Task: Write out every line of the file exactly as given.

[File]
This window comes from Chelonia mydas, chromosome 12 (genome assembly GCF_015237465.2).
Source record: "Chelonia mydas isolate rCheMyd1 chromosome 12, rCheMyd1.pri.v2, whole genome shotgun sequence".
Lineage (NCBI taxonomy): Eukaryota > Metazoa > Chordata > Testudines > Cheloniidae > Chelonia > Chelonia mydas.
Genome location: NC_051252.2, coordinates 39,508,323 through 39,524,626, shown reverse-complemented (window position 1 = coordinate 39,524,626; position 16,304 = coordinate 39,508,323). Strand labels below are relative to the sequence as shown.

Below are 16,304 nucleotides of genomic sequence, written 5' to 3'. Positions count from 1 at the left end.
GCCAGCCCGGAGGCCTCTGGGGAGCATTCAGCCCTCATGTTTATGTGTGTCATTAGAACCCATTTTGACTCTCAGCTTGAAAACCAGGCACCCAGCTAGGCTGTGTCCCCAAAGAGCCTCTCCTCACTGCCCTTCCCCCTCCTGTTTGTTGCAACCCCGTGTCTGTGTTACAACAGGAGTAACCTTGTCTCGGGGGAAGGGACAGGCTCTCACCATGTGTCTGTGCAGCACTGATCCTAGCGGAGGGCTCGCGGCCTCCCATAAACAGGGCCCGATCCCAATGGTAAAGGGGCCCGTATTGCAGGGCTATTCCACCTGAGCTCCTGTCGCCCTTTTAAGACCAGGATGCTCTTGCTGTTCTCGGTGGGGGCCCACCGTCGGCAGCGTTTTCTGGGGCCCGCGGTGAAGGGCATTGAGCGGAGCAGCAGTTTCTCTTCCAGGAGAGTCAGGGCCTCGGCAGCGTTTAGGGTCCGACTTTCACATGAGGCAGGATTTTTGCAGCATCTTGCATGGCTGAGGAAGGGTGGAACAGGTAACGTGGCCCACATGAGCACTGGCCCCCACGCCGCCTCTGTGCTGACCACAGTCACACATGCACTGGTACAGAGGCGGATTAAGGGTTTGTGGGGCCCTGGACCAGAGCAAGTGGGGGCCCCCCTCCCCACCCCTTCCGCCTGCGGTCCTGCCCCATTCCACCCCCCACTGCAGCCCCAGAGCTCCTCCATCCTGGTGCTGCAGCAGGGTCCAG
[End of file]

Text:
This window comes from Chelonia mydas, chromosome 12 (genome assembly GCF_015237465.2).
Source record: "Chelonia mydas isolate rCheMyd1 chromosome 12, rCheMyd1.pri.v2, whole genome shotgun sequence".
Lineage (NCBI taxonomy): Eukaryota > Metazoa > Chordata > Testudines > Cheloniidae > Chelonia > Chelonia mydas.
Genome location: NC_051252.2, coordinates 39,508,323 through 39,524,626, shown reverse-complemented (window position 1 = coordinate 39,524,626; position 16,304 = coordinate 39,508,323). Strand labels below are relative to the sequence as shown.

Below are 16,304 nucleotides of genomic sequence, written 5' to 3'. Positions count from 1 at the left end.
GCCAGCCCGGAGGCCTCTGGGGAGCATTCAGCCCTCATGTTTATGTGTGTCATTAGAACCCATTTTGACTCTCAGCTTGAAAACCAGGCACCCAGCTAGGCTGTGTCCCCAAAGAGCCTCTCCTCACTGCCCTTCCCCCTCCTGTTTGTTGCAACCCCGTGTCTGTGTTACAACAGGAGTAACCTTGTCTCGGGGGAAGGGACAGGCTCTCACCATGTGTCTGTGCAGCACTGATCCTAGCGGAGGGCTCGCGGCCTCCCATAAACAGGGCCCGATCCCAATGGTAAAGGGGCCCGTATTGCAGGGCTATTCCACCTGAGCTCCTGTCGCCCTTTTAAGACCAGGATGCTCTTGCTGTTCTCGGTGGGGGCCCACCGTCGGCAGCGTTTTCTGGGGCCCGCGGTGAAGGGCATTGAGCGGAGCAGCAGTTTCTCTTCCAGGAGAGTCAGGGCCTCGGCAGCGTTTAGGGTCCGACTTTCACATGAGGCAGGATTTTTGCAGCATCTTGCATGGCTGAGGAAGGGTGGAACAGGTAACGTGGCCCACATGAGCACTGGCCCCCACGCCGCCTCTGTGCTGACCACAGTCACACATGCACTGGTACAGAGGCGGATTAAGGGTTTGTGGGGCCCTGGACCAGAGCAAGTGGGGGCCCCCCTCCCCACCCCTTCCGCCTGCGGTCCTGCCCCATTCCACCCCCCACTGCAGCCCCAGAGCTCCTCCATCCTGGTGCTGCAGCAGGGTCCAG